The left hemisphere, and normal CT angiography. MRI revealed multiple cortical and subcortical lesions with high T2 and FLAIR signals, as well as widespread petechial haemorrhages. Repeated MRI scans revealed significant neuroradiological progress, including the development of widespread lesions in the cortical grey matter, thalami, basal ganglia, corpus callosum, brainstem, and cerebellum. Multiple lesions were found in the cervical and thoracic medulla, mostly in grey matter. Cortical laminar necrosis, a decrease in brain swelling, and regional encephalomalacia appeared three weeks later, in addition to increasing bilateral confluent lesions with increased signal in FLAIR and DWI, possibly representing delayed demyelination [4].

The initial suspected diagnosis was ischemic stroke, and the patient received intravenous thrombolysis 3.5 hours after the onset of symptoms. With the suspicion of encephalitis or ADEM, the diagnosis was re-evaluated after diagnostic work-up and treatment with acyclovir and high dose intravenous steroids (betamethasone 32 mg/day, day 2-4, followed by methylprednisolone 1 g/day for 5 days, two cycles, day 5-16). The term "responsibility" refers to the act of determining whether or not a person is responsible for his or her own actions. From day seventeen, oral steroids (prednisolone 50 mg/day with slow tapering) were administered. Despite treatment with full dose dalteparin, the patient developed bilateral pulmonary embolism (day two) and venous brachial thrombosis (day four). Heparin at full strength.


Diagnostic criteria for AHEM have not been defined but the present case fulfils the criteria of ADEM. Aside from ADEM/AHEM, the proposed differential diagnoses included ischemic stroke or vasculitis with hemorrhagic transformation, infectious meningoencephalitis, autoimmune encephalitis, and COVID-19-related disease. The initial MRI findings were similar to those seen in HSV encephalitis, but similar pathologies have also been found in AHEM cases. The neuroimaging development and the negative microbiological screening ruled out HSV. Due to the focal cortical lesions with diffusion restriction, other early differential diagnoses included embolic infarctions or primary CNS vasculitis. However, the flocculus lesions and spinal cord lesions were thought to be unlikely locations for ischemic infarctions, so this diagnosis was ruled out. Furthermore, the normal CT angiography and the subsequent progressive enlargement of brain lesions were performed. not compatible with vasculitis.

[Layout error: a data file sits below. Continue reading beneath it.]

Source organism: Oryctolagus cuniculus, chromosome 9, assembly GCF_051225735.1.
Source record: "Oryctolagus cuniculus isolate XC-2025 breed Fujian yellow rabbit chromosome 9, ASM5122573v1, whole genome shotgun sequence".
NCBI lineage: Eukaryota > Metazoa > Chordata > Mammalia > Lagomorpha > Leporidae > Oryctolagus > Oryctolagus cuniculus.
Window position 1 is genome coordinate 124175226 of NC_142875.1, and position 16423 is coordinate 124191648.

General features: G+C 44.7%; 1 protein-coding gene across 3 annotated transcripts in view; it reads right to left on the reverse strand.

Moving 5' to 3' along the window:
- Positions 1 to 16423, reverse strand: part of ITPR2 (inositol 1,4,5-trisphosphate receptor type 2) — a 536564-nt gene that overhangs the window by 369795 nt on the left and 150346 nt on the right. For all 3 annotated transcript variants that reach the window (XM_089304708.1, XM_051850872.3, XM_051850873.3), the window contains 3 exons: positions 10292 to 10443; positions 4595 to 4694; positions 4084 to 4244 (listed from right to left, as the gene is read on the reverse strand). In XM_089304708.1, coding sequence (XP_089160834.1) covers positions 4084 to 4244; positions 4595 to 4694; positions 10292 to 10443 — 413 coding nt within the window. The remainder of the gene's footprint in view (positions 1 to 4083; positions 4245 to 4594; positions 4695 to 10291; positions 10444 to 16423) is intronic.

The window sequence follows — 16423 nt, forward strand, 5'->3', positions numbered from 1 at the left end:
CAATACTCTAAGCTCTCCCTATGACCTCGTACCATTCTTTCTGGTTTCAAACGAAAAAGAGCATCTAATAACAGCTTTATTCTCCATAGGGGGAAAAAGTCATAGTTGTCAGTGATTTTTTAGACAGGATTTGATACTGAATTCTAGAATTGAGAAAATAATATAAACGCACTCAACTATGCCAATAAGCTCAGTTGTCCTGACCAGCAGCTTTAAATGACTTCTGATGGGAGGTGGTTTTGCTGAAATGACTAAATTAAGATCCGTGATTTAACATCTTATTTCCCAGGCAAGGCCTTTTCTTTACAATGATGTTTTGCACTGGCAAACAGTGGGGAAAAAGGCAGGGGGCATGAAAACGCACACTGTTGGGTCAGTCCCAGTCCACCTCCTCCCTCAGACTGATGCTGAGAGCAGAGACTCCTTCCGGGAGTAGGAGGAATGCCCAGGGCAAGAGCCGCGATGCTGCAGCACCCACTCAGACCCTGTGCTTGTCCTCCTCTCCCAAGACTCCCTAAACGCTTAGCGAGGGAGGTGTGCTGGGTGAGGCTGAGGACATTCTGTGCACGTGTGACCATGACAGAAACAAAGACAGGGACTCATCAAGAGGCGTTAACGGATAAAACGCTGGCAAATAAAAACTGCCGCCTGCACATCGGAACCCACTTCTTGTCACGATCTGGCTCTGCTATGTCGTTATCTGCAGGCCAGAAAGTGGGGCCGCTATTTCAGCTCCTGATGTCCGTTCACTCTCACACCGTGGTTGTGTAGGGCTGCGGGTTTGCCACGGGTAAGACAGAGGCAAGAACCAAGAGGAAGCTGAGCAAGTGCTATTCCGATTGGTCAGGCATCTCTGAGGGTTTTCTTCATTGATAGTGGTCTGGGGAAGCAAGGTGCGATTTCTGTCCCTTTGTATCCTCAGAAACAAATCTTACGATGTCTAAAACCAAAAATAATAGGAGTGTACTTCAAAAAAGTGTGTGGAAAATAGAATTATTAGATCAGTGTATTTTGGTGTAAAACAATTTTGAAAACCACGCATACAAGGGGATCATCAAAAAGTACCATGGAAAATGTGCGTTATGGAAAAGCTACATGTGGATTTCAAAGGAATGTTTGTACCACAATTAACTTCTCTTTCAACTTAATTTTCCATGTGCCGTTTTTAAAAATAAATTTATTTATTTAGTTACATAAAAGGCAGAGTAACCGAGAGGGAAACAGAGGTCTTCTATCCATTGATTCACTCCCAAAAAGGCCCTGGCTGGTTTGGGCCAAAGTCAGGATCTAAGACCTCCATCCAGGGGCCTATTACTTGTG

COVID-19 associated encephalitis was also considered a possible diagnosis because it has been linked to similar neuroimaging and neuropathological findings to AHEM. However, the clinical course, PCR tests, and thoracic CT examination revealed no evidence of COVID-19. Interestingly, the present case had several similarities with three COVID-19 vaccine-associated AHEM cases recently described in a report from Germany. These patients were characterised by rapid severe clinical deterioration and coma, neuroimaging findings of bilateral white and grey matter supratentorial lesions with hemorrhagic involvement, absence of CSF-OCB, and poor outcome. In contrast to our case, these three patients developed symptoms after their first COVID-19 injection, whereas the present case developed symptoms after his second injection. ADEM has primarily been described as a "first vaccine event," which is consistent with the three German cases.

It is possible that methotrexate and etanercept treatment only elicited a weak immune response to the first COVID-19 vaccine injection in our patient, while the second did not. The injection resulted in a stronger vaccine response. Patients with chronic inflammatory disease and treatment with tumour necrosis factor-a inhibitors had lower antibody responses after COVID-19 vaccination. The absence of aPL antibodies was reported in 1/3 of the German AHEM cases while no information about aPL antibody testing or results in the two other patients was given. Previous case reports on COVID-19 vaccineassociated ADEM have occasionally described negative aPL antibodies, but information on testing and results is generally scarce. To the best of our knowledge, AHEM and possible APS following COVID-19 vaccination has previously not been reported in the literature.

The mechanisms underlying vaccine-induced ADEM are unknown, but autoimmune reactions involving molecular mimicry between vaccine components and endogenous CNS structures have been proposed to play a role. Through anti-ganglioside antibodies, molecular mimicry appears to be involved in COVID-19 induced Guillain- Barré syndrome, supporting similar pathophysiological mechanisms in CNS demyelinating diseases. There are also considerations regarding mRNA vaccines that may trigger a type 1 IFN response and aPL antibody production leading to the thrombotic manifestations associated even to CAPS. A few cases of CAPS onset soon after the first dose of mRNA COVID-19 vaccine have been described, and it has been speculated that the vaccination may have acted as a "second-hit" triggering CAPS in people with an aPL positive serological background [5].


Longitudinal observational studies are needed to assess a possible causal link between COVID-19 vaccination and ADEM/AHEM and to improve knowledge about risk groups for vaccination and infection, especially when the latter is eventually milder.



Conflict of Interest

The authors certify no conflict of interest with any financial organization about the material described in the manuscript.